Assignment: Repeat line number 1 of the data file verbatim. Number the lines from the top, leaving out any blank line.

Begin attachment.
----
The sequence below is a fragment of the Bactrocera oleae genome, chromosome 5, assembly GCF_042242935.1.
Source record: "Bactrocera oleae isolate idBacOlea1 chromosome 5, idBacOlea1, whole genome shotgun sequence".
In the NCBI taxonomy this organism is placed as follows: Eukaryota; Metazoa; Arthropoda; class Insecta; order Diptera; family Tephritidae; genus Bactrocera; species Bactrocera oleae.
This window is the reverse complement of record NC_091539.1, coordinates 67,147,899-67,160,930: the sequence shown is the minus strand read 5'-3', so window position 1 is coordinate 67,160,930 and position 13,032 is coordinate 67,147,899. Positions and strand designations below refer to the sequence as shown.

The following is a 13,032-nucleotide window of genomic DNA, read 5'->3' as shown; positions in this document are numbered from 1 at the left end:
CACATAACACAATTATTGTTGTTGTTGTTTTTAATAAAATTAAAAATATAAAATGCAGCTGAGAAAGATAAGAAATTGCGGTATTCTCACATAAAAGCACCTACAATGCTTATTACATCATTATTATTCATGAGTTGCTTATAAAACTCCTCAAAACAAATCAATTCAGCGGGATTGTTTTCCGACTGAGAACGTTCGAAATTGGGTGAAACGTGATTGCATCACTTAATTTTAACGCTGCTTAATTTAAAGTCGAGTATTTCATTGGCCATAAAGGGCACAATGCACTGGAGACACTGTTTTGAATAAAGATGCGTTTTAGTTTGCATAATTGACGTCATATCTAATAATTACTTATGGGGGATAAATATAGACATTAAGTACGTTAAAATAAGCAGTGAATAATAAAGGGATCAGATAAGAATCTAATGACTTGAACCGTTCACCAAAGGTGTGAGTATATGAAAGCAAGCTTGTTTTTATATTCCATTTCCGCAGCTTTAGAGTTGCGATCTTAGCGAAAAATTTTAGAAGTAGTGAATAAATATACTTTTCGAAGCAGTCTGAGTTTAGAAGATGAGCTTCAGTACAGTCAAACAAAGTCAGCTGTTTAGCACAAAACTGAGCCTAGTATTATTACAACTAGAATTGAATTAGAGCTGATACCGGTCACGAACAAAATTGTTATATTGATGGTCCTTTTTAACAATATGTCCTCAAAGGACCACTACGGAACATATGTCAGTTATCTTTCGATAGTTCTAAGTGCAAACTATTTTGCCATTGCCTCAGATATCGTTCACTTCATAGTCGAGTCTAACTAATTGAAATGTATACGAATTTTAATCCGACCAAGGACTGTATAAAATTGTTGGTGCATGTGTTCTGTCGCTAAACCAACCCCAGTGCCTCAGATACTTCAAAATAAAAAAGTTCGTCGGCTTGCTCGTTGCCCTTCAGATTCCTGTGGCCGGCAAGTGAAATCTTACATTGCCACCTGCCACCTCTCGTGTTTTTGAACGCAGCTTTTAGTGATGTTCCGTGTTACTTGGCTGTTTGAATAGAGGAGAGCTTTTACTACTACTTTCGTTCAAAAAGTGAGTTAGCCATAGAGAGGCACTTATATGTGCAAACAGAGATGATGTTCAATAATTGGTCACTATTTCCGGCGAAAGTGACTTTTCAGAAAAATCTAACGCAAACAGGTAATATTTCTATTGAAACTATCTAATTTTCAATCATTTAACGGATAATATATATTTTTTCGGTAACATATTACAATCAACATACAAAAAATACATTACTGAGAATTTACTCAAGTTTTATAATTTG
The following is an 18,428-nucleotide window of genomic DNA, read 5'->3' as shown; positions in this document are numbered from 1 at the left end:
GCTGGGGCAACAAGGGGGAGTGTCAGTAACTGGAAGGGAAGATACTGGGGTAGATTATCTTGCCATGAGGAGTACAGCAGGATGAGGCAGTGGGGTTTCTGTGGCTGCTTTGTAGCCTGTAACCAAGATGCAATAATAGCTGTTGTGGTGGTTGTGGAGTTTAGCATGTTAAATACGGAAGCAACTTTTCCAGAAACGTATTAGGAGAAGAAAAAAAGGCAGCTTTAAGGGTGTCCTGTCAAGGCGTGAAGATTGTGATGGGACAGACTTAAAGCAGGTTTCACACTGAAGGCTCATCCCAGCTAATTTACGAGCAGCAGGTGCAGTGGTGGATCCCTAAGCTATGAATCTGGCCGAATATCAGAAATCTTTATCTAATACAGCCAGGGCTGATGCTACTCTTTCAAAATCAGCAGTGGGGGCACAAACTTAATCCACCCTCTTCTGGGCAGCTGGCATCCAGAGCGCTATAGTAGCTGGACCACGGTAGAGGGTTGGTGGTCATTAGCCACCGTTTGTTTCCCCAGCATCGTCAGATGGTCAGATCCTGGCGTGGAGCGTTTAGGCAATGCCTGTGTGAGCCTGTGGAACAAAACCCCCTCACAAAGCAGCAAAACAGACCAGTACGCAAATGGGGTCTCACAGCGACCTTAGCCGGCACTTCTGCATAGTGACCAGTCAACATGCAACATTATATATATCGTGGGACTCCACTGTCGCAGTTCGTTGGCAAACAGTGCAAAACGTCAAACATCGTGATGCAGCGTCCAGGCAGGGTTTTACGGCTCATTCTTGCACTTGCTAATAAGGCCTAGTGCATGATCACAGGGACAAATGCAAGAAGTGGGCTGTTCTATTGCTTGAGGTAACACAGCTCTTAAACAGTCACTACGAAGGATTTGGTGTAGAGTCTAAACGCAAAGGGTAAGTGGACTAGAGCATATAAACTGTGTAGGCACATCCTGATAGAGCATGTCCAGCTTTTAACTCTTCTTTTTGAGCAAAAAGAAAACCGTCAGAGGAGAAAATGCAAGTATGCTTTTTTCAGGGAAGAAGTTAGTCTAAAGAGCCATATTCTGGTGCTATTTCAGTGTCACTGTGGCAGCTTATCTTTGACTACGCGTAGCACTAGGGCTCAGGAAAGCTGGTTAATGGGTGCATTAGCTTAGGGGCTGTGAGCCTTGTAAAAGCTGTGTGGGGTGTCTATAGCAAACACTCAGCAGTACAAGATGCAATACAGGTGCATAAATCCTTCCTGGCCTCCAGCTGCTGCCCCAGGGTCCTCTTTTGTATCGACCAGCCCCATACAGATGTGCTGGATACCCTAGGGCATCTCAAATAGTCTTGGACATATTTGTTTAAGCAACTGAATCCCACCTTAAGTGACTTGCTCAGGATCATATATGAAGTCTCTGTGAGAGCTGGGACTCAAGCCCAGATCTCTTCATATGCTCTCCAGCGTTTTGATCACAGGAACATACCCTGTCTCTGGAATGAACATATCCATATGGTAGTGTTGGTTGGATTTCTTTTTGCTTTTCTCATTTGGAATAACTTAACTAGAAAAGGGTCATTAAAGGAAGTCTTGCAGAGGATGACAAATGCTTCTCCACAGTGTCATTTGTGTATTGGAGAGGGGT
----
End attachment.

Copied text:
The sequence below is a fragment of the Bactrocera oleae genome, chromosome 5, assembly GCF_042242935.1.